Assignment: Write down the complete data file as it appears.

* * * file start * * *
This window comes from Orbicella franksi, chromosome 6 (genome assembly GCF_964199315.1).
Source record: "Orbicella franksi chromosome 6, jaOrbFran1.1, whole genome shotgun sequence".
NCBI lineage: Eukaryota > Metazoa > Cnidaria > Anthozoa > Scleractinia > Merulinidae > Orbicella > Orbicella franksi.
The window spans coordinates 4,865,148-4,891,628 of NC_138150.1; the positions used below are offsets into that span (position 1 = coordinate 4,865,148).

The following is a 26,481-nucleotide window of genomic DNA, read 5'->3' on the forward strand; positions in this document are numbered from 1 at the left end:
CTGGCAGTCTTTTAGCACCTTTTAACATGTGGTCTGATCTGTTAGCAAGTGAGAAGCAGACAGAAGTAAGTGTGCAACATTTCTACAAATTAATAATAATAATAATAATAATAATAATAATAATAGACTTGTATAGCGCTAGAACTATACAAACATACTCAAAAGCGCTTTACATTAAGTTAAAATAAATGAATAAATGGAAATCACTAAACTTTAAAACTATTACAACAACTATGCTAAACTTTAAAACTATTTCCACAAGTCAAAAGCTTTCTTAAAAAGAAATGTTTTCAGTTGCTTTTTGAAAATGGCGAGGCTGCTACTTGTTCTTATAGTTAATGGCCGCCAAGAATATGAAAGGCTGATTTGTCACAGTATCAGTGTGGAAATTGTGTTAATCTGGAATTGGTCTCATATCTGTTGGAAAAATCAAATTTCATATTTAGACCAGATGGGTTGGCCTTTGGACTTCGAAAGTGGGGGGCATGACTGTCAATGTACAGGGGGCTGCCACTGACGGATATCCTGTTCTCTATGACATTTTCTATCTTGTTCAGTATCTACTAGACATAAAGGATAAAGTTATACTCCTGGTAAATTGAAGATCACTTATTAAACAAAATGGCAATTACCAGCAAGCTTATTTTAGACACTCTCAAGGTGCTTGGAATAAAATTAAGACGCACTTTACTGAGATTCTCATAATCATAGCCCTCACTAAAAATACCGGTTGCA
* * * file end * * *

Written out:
This window comes from Orbicella franksi, chromosome 6 (genome assembly GCF_964199315.1).
Source record: "Orbicella franksi chromosome 6, jaOrbFran1.1, whole genome shotgun sequence".
NCBI lineage: Eukaryota > Metazoa > Cnidaria > Anthozoa > Scleractinia > Merulinidae > Orbicella > Orbicella franksi.
The window spans coordinates 4,865,148-4,891,628 of NC_138150.1; the positions used below are offsets into that span (position 1 = coordinate 4,865,148).

The following is a 26,481-nucleotide window of genomic DNA, read 5'->3' on the forward strand; positions in this document are numbered from 1 at the left end:
CTGGCAGTCTTTTAGCACCTTTTAACATGTGGTCTGATCTGTTAGCAAGTGAGAAGCAGACAGAAGTAAGTGTGCAACATTTCTACAAATTAATAATAATAATAATAATAATAATAATAATAATAGACTTGTATAGCGCTAGAACTATACAAACATACTCAAAAGCGCTTTACATTAAGTTAAAATAAATGAATAAATGGAAATCACTAAACTTTAAAACTATTACAACAACTATGCTAAACTTTAAAACTATTTCCACAAGTCAAAAGCTTTCTTAAAAAGAAATGTTTTCAGTTGCTTTTTGAAAATGGCGAGGCTGCTACTTGTTCTTATAGTTAATGGCCGCCAAGAATATGAAAGGCTGATTTGTCACAGTATCAGTGTGGAAATTGTGTTAATCTGGAATTGGTCTCATATCTGTTGGAAAAATCAAATTTCATATTTAGACCAGATGGGTTGGCCTTTGGACTTCGAAAGTGGGGGGCATGACTGTCAATGTACAGGGGGCTGCCACTGACGGATATCCTGTTCTCTATGACATTTTCTATCTTGTTCAGTATCTACTAGACATAAAGGATAAAGTTATACTCCTGGTAAATTGAAGATCACTTATTAAACAAAATGGCAATTACCAGCAAGCTTATTTTAGACACTCTCAAGGTGCTTGGAATAAAATTAAGACGCACTTTACTGAGATTCTCATAATCATAGCCCTCACTAAAAATACCGGTTGCA